Heart Transplant Patient Celebrates Nearly
15 Years of His ‘2nd Life,’ Thanks to the
SynCardia Total Artificial Heart
Bill Wohl lives a busy, active life participating in Transplant Games and competitions,
including triathlons, while promoting organ donation
TUCSON, Ariz. – June 11, 2014 – Scottsdale, Arizona resident Bill Wohl is still going strong after he nearly died of heart failure 15 years ago, but received a second chance at life made possible by the SynCardia temporary Total Artificial Heart as a bridge to a donor heart transplant.
From March to September 1999, Wohl was in and out of the hospital as his heart began to fail. He was in need of a heart transplant, but was too sick to be on the waiting list.
With his heart and vital organs failing and no matching donor heart available, doctors at the University of Arizona Medical Center removed Bills dying heart and implanted the SynCardia Heart on Sept. 16, 1999. Wohl lived for 159 days on its support until he received a donor heart transplant Feb. 22, 2000.
Similar to a heart transplant, the SynCardia Total Artificial Heart replaces both failing heart ventricles and the four heart valves and is the only device that eliminates the symptoms and source of end-stage biventricular failure in which the heart can no longer pump enough blood for the patient to survive.
The Total Artificial Heart provides immediate, safe blood flow of up to 9.5 liters per minute through each ventricle. This high volume of blood flow helps speed the recovery of vital organs, helping make the patient a better transplant candidate. It is the world's first and only FDA, Health Canada and CE approved Total Artificial Heart.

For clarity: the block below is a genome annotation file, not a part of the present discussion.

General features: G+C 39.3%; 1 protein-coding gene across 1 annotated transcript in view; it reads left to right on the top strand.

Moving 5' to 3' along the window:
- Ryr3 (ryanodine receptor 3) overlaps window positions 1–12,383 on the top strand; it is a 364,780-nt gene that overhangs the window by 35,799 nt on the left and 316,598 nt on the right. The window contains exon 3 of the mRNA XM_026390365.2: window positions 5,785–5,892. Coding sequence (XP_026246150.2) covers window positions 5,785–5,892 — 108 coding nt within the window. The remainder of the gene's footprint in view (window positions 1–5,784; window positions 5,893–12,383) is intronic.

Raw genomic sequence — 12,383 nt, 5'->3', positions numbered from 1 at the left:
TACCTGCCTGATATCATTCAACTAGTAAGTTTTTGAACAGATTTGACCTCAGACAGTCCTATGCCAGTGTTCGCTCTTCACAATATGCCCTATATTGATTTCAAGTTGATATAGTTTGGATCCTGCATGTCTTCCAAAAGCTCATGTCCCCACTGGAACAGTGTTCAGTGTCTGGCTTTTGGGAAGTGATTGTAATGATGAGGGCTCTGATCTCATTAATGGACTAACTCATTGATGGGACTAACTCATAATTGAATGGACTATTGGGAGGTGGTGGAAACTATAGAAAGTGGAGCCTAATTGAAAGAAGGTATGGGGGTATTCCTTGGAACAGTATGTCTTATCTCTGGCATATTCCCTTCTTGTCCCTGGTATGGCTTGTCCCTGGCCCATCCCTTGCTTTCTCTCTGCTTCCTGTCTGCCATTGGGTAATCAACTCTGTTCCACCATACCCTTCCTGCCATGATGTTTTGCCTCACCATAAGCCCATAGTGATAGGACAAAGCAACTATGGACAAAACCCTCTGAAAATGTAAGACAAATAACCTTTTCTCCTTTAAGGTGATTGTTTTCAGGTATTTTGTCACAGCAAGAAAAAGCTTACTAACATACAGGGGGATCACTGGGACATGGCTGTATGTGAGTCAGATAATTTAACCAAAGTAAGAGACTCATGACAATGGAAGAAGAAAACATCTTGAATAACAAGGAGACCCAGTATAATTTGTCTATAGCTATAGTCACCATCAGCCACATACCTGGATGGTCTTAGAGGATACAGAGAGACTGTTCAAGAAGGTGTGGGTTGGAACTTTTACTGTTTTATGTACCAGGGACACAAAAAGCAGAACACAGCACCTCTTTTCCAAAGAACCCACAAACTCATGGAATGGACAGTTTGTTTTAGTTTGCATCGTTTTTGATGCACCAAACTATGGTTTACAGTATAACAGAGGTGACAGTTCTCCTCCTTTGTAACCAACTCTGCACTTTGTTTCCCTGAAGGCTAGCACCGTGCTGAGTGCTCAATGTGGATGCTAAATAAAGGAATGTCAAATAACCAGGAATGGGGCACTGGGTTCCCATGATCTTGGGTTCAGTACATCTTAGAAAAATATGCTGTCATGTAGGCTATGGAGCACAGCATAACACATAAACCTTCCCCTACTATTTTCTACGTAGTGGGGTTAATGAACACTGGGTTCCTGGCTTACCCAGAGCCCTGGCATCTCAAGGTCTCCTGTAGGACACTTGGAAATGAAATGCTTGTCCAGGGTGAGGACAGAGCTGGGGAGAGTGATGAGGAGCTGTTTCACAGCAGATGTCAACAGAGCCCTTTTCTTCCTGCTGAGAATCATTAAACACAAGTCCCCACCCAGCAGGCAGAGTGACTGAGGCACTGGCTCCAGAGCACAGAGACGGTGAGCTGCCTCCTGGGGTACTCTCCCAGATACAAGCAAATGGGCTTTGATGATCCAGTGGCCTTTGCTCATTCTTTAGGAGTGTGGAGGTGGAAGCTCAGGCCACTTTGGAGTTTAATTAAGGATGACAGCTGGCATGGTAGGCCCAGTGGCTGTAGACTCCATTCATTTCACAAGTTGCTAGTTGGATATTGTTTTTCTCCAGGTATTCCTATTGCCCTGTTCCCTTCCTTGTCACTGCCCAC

A Great Life
Over the next decade and a half Wohl has become an elite athlete, an advocate for organ donation awareness and an organ transplant mentor. He’s happy to share that he has become a better father as well.
“Every day is such a blessing,” says Wohl.
He regularly cycles, runs and swims in world-class open and transplant events around the world. Organizations such as the World Transplant Games Federation and Transplant Games of America allow athletes who have received organ transplants to compete in Olympic-style competitions. Transplant athletes demonstrate the power that organ transplantation has on the lives of organ recipients while encouraging organ donation.
Among the more than 100 medals and awards Wohl has won, he says the most intimate and moving were the ones he earned at the 2008 U.S. Transplant Games in Pittsburgh, Pennsylvania. He broke three American records when he won three gold medals. On the podium, he gave his first gold medal to Stan Brady and his second to Paula Brady, the parents of Wohl's heart donor, Michael Brady. In 2002 the couple received Wohl’s silver medal from the U.S. Transplant Games. He sent the second one to Michael’s brother, Chris.
World Transplant Teams supported by the Bill Wohl Foundation are made up of kidney, heart and other organ donor recipients, including Wohl. They compete in world-class events to increase awareness of the need for organ donors.